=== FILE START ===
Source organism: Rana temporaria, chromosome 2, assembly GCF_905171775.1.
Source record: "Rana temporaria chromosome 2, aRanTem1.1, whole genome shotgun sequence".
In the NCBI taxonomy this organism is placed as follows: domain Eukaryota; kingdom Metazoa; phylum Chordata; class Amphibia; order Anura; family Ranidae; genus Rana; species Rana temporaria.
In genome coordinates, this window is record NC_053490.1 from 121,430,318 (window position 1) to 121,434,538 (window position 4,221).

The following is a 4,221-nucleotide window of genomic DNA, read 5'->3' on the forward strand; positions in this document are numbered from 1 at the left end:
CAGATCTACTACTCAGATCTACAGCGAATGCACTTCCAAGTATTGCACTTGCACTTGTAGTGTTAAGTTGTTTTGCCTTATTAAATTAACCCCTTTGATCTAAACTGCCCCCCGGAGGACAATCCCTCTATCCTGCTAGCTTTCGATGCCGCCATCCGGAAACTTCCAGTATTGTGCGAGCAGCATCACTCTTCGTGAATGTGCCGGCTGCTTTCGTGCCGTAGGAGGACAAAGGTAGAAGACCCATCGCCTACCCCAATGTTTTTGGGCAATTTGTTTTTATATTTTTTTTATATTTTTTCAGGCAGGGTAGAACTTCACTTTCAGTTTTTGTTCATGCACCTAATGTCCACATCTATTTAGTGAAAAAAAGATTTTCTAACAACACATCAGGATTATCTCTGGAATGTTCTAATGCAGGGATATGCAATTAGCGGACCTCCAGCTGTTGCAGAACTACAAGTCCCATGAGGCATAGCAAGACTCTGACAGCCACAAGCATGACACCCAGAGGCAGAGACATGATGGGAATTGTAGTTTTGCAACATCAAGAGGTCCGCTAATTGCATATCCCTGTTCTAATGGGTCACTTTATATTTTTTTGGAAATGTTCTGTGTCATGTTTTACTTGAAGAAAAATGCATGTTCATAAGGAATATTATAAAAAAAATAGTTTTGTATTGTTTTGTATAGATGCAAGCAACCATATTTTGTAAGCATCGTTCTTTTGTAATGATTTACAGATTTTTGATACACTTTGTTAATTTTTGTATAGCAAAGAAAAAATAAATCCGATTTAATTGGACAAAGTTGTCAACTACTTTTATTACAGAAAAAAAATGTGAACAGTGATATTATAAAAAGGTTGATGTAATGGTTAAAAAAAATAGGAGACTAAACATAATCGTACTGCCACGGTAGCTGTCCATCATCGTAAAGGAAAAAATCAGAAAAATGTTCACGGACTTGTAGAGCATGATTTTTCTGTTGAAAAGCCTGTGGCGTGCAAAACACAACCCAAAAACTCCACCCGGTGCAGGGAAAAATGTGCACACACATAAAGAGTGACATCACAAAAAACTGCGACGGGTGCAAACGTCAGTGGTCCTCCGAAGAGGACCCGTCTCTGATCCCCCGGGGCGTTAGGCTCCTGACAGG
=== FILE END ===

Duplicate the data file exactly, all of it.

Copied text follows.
Source organism: Rana temporaria, chromosome 2, assembly GCF_905171775.1.
Source record: "Rana temporaria chromosome 2, aRanTem1.1, whole genome shotgun sequence".
In the NCBI taxonomy this organism is placed as follows: domain Eukaryota; kingdom Metazoa; phylum Chordata; class Amphibia; order Anura; family Ranidae; genus Rana; species Rana temporaria.
In genome coordinates, this window is record NC_053490.1 from 121,430,318 (window position 1) to 121,434,538 (window position 4,221).

The following is a 4,221-nucleotide window of genomic DNA, read 5'->3' on the forward strand; positions in this document are numbered from 1 at the left end:
CAGATCTACTACTCAGATCTACAGCGAATGCACTTCCAAGTATTGCACTTGCACTTGTAGTGTTAAGTTGTTTTGCCTTATTAAATTAACCCCTTTGATCTAAACTGCCCCCCGGAGGACAATCCCTCTATCCTGCTAGCTTTCGATGCCGCCATCCGGAAACTTCCAGTATTGTGCGAGCAGCATCACTCTTCGTGAATGTGCCGGCTGCTTTCGTGCCGTAGGAGGACAAAGGTAGAAGACCCATCGCCTACCCCAATGTTTTTGGGCAATTTGTTTTTATATTTTTTTTATATTTTTTCAGGCAGGGTAGAACTTCACTTTCAGTTTTTGTTCATGCACCTAATGTCCACATCTATTTAGTGAAAAAAAGATTTTCTAACAACACATCAGGATTATCTCTGGAATGTTCTAATGCAGGGATATGCAATTAGCGGACCTCCAGCTGTTGCAGAACTACAAGTCCCATGAGGCATAGCAAGACTCTGACAGCCACAAGCATGACACCCAGAGGCAGAGACATGATGGGAATTGTAGTTTTGCAACATCAAGAGGTCCGCTAATTGCATATCCCTGTTCTAATGGGTCACTTTATATTTTTTTGGAAATGTTCTGTGTCATGTTTTACTTGAAGAAAAATGCATGTTCATAAGGAATATTATAAAAAAAATAGTTTTGTATTGTTTTGTATAGATGCAAGCAACCATATTTTGTAAGCATCGTTCTTTTGTAATGATTTACAGATTTTTGATACACTTTGTTAATTTTTGTATAGCAAAGAAAAAATAAATCCGATTTAATTGGACAAAGTTGTCAACTACTTTTATTACAGAAAAAAAATGTGAACAGTGATATTATAAAAAGGTTGATGTAATGGTTAAAAAAAATAGGAGACTAAACATAATCGTACTGCCACGGTAGCTGTCCATCATCGTAAAGGAAAAAATCAGAAAAATGTTCACGGACTTGTAGAGCATGATTTTTCTGTTGAAAAGCCTGTGGCGTGCAAAACACAACCCAAAAACTCCACCCGGTGCAGGGAAAAATGTGCACACACATAAAGAGTGACATCACAAAAAACTGCGACGGGTGCAAACGTCAGTGGTCCTCCGAAGAGGACCCGTCTCTGATCCCCCGGGGCGTTAGGCTCCTGACAGG